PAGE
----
2. A page enables you to be agile
    One of the awesome things about using a simple page to collaborate on verses a dedicated requirements management tool is that you can be agile about your documentation! You don’t have to follow a format every time – do what you need, when you need it and be agile about it. In fact, I encourage you to customise the Requirements Blueprint as you learn what works for your team so you can model your processes easily. Chop and change as required.

    3. Dive in for context and detail
    We often forget how powerful a simple link can be. We embed a lot of links within our requirements landing page. It helps abstract out the complexity and progressively disclose the information as it is needed to the reader. Linking detailed resources my included such things as:

    • Customer interviews for background, validation or further context for the feature
    • Pages or blogs where similar ideas were proposed
    • Previous discussion or technical documentation and diagrams
    • Videos of product demos or other related content from external sources

    4. Living Stories: Stay updated, track and report on progress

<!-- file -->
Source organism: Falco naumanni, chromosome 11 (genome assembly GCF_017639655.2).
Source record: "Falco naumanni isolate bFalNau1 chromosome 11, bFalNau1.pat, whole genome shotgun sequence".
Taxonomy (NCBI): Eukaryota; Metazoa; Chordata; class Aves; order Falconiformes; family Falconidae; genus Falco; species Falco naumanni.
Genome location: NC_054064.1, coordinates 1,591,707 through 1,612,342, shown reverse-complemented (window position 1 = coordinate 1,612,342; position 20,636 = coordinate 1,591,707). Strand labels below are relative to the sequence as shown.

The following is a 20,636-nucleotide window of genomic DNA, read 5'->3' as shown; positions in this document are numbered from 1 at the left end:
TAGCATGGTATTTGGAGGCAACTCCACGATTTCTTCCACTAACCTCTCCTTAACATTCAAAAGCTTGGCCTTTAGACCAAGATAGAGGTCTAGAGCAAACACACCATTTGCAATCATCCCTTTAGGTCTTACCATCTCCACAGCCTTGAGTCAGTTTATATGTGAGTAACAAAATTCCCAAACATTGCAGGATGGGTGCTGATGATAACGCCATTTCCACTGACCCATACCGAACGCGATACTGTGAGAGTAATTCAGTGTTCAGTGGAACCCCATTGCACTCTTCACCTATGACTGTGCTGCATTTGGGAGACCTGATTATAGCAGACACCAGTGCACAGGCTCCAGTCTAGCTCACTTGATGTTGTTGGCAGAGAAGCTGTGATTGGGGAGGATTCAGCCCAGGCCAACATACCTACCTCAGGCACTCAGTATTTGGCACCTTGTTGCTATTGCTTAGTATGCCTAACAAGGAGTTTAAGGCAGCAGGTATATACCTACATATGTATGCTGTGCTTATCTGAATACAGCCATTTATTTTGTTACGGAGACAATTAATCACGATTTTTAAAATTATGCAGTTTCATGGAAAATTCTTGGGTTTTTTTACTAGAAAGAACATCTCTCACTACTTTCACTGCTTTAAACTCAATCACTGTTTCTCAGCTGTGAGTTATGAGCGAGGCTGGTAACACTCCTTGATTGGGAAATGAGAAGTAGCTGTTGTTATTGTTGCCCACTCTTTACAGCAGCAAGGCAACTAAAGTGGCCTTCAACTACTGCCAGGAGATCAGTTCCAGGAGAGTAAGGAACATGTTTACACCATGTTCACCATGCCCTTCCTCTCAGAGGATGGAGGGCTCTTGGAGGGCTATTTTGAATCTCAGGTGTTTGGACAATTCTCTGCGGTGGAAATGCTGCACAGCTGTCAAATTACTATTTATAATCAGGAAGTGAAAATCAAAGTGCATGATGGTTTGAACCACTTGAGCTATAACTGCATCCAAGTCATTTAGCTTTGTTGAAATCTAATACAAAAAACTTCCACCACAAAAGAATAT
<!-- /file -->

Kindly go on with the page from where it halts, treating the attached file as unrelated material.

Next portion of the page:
I see a lot of customers do this as well. Once the stories have been roughly thought out – we often use the JIRA integration features in Confluence to link the two. From the page you can easily create your backlog stories. These are automatically embedded with two-way syncing from JIRA. So you instantly get progress reports of how the story is tracking with your dev team, right from your requirements landing page. Learn more.

    5. Use your collective team and organisational wisdom
    Especially if you are in a large organisation – documenting requirements Confluence makes it easy for other people in different teams to contribute and make suggestions. In the Confluence team, I’ve been amazed at the amount of times someone else from another team jumps into the conversation with a comment providing great feedback, suggestions, or lessons learnt from similar projects. It really does help a large organisation feel like a small team.

    6. Make them dynamic and engaging